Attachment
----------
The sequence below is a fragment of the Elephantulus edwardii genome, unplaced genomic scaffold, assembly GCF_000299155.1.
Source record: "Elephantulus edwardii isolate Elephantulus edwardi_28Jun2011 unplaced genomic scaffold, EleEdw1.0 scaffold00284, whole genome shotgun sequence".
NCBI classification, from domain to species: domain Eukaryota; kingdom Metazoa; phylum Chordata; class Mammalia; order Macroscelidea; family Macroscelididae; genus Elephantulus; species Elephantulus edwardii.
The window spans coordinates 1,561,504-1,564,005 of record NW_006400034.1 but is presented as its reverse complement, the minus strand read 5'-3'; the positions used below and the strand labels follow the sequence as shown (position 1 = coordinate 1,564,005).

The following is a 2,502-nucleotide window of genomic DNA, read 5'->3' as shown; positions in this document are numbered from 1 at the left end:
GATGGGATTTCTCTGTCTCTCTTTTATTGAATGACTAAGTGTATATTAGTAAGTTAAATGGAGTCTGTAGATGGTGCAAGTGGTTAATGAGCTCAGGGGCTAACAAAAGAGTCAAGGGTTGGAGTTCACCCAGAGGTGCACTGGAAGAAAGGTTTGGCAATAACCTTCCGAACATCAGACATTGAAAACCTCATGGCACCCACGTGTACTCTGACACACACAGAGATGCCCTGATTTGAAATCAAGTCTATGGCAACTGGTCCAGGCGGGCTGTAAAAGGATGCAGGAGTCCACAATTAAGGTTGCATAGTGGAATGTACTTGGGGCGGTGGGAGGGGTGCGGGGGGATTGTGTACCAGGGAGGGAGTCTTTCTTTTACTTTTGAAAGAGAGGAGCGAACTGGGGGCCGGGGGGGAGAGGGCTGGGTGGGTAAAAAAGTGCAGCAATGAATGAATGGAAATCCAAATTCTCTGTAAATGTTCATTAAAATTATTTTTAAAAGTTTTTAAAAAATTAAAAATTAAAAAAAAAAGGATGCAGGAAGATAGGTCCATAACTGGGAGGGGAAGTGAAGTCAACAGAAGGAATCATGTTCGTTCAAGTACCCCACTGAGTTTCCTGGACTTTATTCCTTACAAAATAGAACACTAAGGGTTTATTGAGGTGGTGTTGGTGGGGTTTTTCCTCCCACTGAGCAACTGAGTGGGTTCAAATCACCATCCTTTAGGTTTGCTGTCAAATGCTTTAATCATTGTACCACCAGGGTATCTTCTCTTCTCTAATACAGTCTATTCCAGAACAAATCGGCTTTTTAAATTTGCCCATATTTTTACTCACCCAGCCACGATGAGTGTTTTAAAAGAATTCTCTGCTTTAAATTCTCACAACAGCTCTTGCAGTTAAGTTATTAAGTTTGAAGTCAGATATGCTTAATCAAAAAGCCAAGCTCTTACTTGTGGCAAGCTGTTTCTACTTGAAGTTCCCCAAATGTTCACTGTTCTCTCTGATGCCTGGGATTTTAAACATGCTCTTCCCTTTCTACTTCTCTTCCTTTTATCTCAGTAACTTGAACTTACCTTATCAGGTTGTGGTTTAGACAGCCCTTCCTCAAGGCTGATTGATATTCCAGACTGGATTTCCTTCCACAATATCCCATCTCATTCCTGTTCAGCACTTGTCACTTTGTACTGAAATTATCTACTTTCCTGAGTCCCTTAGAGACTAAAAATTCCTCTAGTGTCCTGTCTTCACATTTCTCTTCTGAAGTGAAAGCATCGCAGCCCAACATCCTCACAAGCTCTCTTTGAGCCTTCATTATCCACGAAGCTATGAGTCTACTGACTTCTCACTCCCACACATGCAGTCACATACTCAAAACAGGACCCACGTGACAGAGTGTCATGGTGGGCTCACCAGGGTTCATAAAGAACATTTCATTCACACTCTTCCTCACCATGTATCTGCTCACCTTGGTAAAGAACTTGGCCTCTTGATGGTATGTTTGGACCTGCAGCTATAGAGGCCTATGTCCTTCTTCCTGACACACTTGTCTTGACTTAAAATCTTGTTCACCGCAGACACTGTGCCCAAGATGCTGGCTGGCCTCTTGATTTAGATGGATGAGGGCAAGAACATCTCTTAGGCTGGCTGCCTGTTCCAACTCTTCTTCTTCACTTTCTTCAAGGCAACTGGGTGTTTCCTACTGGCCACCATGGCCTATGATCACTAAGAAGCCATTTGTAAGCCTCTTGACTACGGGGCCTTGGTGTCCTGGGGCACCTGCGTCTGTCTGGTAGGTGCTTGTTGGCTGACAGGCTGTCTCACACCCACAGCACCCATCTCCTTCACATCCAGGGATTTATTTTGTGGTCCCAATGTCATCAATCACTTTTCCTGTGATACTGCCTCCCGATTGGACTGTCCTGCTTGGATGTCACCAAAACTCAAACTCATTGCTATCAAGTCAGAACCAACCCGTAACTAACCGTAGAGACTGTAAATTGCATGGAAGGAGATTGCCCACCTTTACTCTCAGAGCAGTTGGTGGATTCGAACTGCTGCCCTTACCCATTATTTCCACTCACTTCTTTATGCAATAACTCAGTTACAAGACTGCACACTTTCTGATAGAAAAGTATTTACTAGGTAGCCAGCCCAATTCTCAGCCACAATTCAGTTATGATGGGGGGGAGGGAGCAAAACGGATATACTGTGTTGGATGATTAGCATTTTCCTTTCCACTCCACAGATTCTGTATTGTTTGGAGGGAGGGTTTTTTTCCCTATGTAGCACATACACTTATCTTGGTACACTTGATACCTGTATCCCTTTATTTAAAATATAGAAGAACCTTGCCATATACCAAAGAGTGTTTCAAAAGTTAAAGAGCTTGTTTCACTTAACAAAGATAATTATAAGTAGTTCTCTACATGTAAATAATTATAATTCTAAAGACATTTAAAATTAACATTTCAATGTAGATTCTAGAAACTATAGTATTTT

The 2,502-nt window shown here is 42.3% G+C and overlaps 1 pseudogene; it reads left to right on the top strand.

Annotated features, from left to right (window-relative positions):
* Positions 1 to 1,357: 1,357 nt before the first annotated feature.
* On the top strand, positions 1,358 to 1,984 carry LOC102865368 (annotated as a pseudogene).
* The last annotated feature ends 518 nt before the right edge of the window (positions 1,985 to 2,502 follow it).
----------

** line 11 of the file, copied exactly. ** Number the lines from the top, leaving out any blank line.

* The last annotated feature ends 518 nt before the right edge of the window (positions 1,985 to 2,502 follow it).